It was founded in the early 1840s by Irish and German immigrants who were lured to the potential of power from Cedar Creek.  Lovely Wittenburg Mill was built in 1864 and at the time it was the only woolen mill west of Philadelphia to produce worsted yarns. Now it houses a collections of shops.

Wisconsin is peppered with mills, another one I see often is the Dundee Mill smack in the middle of the Kettle Moraine Forest. In 1855, E.M. McIntosh and Stephen Palmer built the dam, formed the berms, created the millrace and built a sawmill. The dam was built to raise the water level sufficiently to drive the water wheel, creating Long Lake where I myself have camped a few times.  The Mill was doomed however, as the area did not see the expected population boom.  The unincorporated village is still so tiny it doesn't participate in census counts.

In the fall of 2006, the ABC show Extreme Makeover: Home Edition traveled to Dundee to build a house for the Koepke family after Matt Koepke was diagnosed with melanoma. They built a beautiful house for the five remaining members of the family, and also renovated the nearby Dundee Mill Park.  No wonder it looks so nice!

I've shared mills before and I'm sure I'll share them again but this is all I have for now, and such nice sunny pictures to revisit on cold November days!

Thursday, November 23, 2017

Strolling in Madison, Indiana

North of Kentucky lies the Ohio River and the state of Indiana.   The town of Madison was an important river port lying between Cincinnati and Louisville, and makes for a nice daytrip from General Butler State Park.

The architecture of Madison reflects nearly every period of the town’s development between 1817 and 1939, including at least 400 Federal style buildings and also many Italianate and Greek Revival mansions.  Also present are vsimple shotgun houses and industrial buildings and a vibrant Main Street commercial area lined with two and three story historic buildings. It's a small town with a lot to see!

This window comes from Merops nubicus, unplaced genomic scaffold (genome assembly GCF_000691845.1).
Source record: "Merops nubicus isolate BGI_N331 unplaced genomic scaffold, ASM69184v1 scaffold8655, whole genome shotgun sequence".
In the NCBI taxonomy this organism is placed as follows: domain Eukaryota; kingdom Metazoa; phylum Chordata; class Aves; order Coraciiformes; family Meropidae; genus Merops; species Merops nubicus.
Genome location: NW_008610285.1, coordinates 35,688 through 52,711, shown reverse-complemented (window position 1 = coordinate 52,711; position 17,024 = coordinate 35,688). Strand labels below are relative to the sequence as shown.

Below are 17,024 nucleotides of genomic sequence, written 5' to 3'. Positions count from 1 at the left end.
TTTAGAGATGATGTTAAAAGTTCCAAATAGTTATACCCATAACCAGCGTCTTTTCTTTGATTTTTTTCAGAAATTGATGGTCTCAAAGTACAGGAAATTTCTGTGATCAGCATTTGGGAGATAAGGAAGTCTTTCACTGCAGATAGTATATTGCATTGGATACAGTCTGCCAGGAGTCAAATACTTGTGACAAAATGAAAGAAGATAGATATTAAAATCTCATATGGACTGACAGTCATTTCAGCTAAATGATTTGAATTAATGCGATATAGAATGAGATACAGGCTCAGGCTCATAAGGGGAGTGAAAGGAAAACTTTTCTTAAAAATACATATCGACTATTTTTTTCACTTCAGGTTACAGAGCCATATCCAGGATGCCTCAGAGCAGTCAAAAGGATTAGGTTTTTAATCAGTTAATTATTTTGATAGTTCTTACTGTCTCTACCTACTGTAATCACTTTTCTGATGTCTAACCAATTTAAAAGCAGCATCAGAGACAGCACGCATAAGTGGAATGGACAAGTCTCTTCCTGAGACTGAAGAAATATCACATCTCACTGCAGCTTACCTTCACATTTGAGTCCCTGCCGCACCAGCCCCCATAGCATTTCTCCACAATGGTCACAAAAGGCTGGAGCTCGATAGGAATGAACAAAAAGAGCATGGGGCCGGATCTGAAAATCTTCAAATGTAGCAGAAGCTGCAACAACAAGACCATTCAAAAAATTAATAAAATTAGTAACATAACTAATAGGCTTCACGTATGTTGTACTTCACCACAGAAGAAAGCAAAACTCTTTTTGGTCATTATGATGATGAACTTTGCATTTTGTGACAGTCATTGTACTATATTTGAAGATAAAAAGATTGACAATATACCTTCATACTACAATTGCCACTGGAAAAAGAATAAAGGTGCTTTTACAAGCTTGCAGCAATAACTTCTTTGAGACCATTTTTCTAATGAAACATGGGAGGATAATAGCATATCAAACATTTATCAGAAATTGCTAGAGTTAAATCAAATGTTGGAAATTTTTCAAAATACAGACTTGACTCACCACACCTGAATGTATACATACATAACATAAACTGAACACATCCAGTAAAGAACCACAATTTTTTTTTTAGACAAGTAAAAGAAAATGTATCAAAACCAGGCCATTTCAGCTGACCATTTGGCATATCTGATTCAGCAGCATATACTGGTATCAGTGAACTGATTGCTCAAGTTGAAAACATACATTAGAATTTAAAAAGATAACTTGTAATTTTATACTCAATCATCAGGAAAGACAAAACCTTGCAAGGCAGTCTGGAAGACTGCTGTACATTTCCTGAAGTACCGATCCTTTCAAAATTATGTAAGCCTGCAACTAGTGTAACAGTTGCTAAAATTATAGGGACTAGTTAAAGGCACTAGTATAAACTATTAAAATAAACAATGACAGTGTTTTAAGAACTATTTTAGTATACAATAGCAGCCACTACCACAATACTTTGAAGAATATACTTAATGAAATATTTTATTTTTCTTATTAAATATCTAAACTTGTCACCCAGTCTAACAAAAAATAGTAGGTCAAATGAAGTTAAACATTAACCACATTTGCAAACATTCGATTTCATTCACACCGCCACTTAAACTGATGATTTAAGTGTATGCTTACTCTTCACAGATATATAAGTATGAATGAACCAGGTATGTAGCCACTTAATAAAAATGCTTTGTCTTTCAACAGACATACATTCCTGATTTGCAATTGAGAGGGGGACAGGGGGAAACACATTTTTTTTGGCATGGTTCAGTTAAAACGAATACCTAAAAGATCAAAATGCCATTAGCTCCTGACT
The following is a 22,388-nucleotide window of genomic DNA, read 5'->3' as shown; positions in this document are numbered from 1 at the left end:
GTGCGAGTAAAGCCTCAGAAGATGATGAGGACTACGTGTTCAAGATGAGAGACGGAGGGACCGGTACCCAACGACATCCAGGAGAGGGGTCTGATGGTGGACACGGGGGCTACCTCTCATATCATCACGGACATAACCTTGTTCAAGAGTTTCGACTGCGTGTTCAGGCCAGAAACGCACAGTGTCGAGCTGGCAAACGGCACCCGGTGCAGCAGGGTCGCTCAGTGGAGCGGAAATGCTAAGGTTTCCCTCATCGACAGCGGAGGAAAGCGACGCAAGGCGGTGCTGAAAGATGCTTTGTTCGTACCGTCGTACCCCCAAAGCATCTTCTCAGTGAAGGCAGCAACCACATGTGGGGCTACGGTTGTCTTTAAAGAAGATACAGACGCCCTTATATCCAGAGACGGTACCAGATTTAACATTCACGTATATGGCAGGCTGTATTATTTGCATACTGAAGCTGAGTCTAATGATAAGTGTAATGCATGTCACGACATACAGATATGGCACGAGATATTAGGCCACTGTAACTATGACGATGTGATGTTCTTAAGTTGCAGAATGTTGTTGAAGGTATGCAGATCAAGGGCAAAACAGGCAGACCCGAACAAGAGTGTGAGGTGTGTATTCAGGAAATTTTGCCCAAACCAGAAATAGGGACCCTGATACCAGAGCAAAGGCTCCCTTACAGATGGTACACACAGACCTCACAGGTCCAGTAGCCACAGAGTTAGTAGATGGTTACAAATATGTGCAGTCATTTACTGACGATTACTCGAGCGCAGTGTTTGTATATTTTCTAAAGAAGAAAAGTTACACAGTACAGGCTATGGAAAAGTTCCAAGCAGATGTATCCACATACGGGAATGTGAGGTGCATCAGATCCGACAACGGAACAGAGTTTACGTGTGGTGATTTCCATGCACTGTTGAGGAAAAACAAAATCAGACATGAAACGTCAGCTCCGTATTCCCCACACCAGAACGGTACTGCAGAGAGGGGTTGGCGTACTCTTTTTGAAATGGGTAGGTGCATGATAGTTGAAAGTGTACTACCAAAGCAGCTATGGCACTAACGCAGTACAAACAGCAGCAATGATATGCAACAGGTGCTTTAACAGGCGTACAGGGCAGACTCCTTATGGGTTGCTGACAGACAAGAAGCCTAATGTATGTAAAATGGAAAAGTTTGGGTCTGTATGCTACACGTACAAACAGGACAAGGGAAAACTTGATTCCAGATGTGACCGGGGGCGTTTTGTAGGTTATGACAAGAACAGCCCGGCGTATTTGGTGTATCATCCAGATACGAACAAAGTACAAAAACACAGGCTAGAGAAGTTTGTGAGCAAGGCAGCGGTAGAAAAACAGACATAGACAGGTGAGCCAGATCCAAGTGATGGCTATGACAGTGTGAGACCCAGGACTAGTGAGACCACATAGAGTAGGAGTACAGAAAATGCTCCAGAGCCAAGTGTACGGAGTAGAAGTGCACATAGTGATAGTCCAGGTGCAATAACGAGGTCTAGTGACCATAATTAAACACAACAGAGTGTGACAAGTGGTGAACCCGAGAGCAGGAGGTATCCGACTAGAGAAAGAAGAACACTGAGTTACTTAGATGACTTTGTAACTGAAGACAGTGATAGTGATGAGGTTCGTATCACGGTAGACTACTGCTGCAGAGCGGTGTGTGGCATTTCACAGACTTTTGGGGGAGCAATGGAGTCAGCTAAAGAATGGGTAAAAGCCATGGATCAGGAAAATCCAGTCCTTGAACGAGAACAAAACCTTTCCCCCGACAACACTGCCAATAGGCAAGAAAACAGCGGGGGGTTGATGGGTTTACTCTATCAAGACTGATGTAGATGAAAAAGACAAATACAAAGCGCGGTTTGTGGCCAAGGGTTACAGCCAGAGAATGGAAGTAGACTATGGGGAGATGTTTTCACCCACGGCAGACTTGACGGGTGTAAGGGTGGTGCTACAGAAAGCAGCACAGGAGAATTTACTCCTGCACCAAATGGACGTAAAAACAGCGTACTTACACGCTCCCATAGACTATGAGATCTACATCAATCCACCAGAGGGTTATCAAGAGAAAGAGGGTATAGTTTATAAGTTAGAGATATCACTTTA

In the photo above looms the Masonic building, one of few Second Empire buildings in downtown. My eyes were drawn to its mansard roof and striking central gable right away! Can you imagine having to replace those tiles?

In addition to spurring industry, the Ohio River also served as a major transportation network for the Underground Railroad and established Madison as a center in the freedom-seeking movement.
 Although the region was relatively tolerant, a fair number of pro-slavery supporters resided in pre-Civil War Madison. The division between pro and anti-slavery supporters in Madison was indicative of the dangerous struggle between free and slave States taking place on a national scale in the United States before the Civil War.

Downtown mural

Apparently the West Street Art Center hosts something for Dia de Los Muertos every year.  That would be interesting, but all we saw was the window art.

If you're interested in visiting Madison specifically to check out the architecture, the National Park Service has a great website here.  Don't forget to look up now and then while walking around or you'll miss things like this copper weather vane nicknamed "Little Jimmy".  Fair Play Fire Company No. 1 is the oldest volunteer fire company in the state, and Little Jimmy (replica of the original) sits atop a 55 foot bell tower that was constructed in 1889.  Another place I should have stopped as it turns out the fire house also serves as a fire museum.

Another reason to visit Madison is their history of hosting more than 100 years of races and regattas.  If you want to come watch it's held on the Fourth of July weekend every year.

War Memorial

Or come for Ribberfest which features two days of barbeque and blues along the Ohio River as Madison hosts the Kansas City Barbeque Society state championship cook-off each August.  That's too many people for my tastes, but the Tri Kappa Tour of Homes takes place in October of even-numbered years. Over the course of the selected weekend, participants get the chance to visit private homes within the historic district.

I should have darted in to the Madison Bank and Trust Company building to see what was left of its original design.  I couldn't find anything on the internet about the style of architecture which is a shame.  Even though it was built in the 1830's it looks like no other building on Main Street.  It had an almost Spanish feeling, and the clock was gorgeous though my photograph of it on a gray afternoon does not do it justice.